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Is a Real Estate Purchase Agreement the Same as an Offer?

Last updated on: April 17, 2024

After tirelessly searching for the perfect home, you’ve finally found it! The next step is making an offer on the property. However, it’s important to remember that legally binding offers on real estate must be submitted in writing, not verbally. 

Before moving forward, it’s crucial to have your real estate purchase agreement carefully reviewed by an experienced New Jersey real estate lawyer. This ensures that the purchase agreement is comprehensive and serves your best interests. At Matus Law Group, our team of New Jersey real estate attorneys may be able to help by reviewing your contract and guiding you through the entire home-buying process. Call us today at (732) 281-0060 and learn more about how we can help you.

What Information Must a New Jersey Real Estate Offer Include?

Your real estate offer will typically be drawn up by your real estate agent using the New Jersey Realtors® Standard Form of Real Estate Sales Contract. This form can also serve as your final real estate purchase agreement. 

Real estate lawyer in New Jersey

The contract should include the terms of your offer, including the price you are offering, your deposit amount, a potential closing date, what things you would like conveyed with the home, and any other contingencies you would like included.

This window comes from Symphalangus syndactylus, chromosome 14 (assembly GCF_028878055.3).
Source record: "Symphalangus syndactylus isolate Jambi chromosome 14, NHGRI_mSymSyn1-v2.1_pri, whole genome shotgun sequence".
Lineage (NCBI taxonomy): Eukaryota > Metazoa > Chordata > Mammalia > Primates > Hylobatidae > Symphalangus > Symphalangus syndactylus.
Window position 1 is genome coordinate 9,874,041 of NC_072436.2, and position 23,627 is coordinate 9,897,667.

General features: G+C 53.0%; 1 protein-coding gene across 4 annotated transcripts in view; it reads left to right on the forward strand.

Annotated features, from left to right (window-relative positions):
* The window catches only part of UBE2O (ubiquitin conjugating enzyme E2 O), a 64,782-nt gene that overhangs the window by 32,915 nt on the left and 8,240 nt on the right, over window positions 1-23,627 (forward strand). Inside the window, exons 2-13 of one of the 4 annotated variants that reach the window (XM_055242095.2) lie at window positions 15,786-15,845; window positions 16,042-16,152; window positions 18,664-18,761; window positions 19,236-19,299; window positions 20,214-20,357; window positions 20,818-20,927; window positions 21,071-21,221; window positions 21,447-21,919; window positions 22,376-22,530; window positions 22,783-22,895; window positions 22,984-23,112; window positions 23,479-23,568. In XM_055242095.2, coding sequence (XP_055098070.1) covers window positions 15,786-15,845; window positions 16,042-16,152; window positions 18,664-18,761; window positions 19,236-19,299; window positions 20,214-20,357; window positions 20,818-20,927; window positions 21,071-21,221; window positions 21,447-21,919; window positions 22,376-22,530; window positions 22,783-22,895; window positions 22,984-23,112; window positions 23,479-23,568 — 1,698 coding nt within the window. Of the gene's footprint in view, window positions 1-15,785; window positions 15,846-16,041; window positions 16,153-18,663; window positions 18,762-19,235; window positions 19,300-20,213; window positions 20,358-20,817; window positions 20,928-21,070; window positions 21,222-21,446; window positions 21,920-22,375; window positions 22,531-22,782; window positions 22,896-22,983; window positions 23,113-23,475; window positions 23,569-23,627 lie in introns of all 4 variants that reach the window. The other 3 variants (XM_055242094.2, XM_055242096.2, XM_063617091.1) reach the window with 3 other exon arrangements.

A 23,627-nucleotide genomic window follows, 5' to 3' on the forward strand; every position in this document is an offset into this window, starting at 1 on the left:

What Must The Purchase Agreement Also Include?

Once the seller accepts your offer, it becomes your purchase agreement, and you have three business days to allow your New Jersey real estate attorney time to review its terms. During this time, either party can cancel the contract. 

In addition to the terms of the offer, every real estate purchase agreement should also include:

  • Your financing contingency — If you are getting mortgage financing, you want your contract tied to your ability to get the appropriate financing. If you are applying for a VA or FHA loan, you can also specify the maximum payment you are willing to accept. If your financing doesn’t come through at these terms, you will be under no additional obligation under the purchase agreement. 
  • Closing costs and other expenses — Your purchase agreement should set out whether the seller has agreed to pay certain closing costs. It may also specify who will pay for things such as recording fees, transfer tax, escrow fees, title search costs, and title insurance.
  • Home inspection contingency — If a home inspection detects significant flaws in the home, you can avoid the purchase altogether or negotiate the price accordingly.